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Editorial |

Violence, a Neglected Epidemic: Call for Papers

Annette Flanagin, RN, MA; Thomas B. Cole, MD, MPH
JAMA. 1998;280(24):2121. doi:10.1001/jama.280.24.2121.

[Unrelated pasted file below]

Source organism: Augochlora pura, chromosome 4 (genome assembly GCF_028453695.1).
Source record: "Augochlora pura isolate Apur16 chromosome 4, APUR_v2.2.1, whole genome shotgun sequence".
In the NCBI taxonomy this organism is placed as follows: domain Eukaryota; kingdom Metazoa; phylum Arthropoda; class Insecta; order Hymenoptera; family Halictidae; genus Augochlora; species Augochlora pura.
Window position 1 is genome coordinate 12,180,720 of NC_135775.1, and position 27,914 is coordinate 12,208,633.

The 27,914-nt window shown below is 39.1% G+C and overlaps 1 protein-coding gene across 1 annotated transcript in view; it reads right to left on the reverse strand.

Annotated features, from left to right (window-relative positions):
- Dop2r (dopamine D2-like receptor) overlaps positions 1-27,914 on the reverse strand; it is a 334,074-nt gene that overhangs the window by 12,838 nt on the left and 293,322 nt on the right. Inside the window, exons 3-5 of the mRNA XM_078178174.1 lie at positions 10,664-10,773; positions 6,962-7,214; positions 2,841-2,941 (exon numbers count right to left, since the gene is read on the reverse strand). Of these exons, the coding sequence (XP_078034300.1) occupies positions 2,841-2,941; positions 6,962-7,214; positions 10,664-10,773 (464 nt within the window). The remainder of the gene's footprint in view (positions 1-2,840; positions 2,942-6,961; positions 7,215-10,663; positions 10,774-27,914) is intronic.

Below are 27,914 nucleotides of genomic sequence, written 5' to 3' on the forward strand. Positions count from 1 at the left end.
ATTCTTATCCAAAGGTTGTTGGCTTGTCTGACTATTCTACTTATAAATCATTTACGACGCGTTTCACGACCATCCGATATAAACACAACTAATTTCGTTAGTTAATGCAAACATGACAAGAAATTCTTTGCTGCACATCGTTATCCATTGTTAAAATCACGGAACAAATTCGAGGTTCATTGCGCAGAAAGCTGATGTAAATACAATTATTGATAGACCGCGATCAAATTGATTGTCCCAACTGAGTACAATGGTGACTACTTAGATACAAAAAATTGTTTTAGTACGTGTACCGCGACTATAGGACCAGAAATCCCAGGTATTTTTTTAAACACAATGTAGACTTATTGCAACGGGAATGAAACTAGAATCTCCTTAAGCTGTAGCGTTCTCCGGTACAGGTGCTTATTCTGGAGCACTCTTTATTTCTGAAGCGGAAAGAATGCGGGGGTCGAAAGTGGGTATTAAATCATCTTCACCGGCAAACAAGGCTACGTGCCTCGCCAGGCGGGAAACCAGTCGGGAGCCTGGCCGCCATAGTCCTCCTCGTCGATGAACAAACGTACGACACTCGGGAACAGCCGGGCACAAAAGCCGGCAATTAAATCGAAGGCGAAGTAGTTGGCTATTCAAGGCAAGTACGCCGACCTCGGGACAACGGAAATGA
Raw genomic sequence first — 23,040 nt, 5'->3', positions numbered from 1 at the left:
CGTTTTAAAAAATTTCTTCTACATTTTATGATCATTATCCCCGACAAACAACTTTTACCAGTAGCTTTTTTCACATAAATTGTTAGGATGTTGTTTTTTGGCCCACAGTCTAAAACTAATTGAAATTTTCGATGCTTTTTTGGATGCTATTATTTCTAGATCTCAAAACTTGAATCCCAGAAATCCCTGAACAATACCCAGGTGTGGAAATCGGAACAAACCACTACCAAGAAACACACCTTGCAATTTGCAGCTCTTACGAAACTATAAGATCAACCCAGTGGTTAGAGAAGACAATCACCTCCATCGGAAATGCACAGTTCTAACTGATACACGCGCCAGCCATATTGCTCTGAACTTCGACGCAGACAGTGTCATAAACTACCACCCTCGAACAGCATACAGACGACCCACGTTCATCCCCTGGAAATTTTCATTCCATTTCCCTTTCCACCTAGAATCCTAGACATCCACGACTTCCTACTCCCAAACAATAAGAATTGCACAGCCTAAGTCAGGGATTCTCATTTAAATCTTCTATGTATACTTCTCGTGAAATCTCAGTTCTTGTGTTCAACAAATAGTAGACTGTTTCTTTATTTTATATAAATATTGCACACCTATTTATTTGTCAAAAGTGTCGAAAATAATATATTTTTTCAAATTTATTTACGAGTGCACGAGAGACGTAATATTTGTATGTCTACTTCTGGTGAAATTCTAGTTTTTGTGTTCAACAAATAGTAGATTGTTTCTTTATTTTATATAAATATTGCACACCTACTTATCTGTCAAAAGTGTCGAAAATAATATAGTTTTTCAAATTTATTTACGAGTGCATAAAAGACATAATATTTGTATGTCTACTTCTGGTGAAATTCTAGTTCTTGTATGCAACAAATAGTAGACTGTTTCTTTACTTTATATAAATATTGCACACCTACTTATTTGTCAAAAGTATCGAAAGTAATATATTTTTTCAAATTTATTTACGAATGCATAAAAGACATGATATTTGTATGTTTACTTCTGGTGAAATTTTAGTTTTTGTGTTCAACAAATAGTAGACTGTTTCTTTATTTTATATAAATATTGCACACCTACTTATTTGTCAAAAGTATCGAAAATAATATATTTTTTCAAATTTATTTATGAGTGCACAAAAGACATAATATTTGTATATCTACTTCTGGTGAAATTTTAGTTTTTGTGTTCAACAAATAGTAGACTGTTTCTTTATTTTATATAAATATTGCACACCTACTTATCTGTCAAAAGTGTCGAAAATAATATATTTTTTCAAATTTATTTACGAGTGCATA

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Violence is a hazard to health and well-being and is now so recognized throughout the world by leaders in medicine and public health. The World Bank has attempted to quantify the global burden of disease, including violence-related conditions that negatively affect the state of the world's health (ie, automobile injuries, falls, homicide, suicide, and war),13 although such quantifications have incited criticism and controversy. Leading medical and public health agencies, including the World Health Organization, the Institute of Medicine, and the Centers for Disease Control and Prevention, have declared violence a public health priority, and leading medical journals commemorated the 50th anniversary of the Universal Declaration of Human Rights by publishing many articles on the health effects of violence.46 Thus, violence can shed its defensive mantle—it no longer deserves to hide behind the common appellations "controversial public health issue" or "unavoidable fact of life." Violence must be recognized as a neglected epidemic that soon may surpass infectious disease as the principal cause of morbidity and premature mortality worldwide.7

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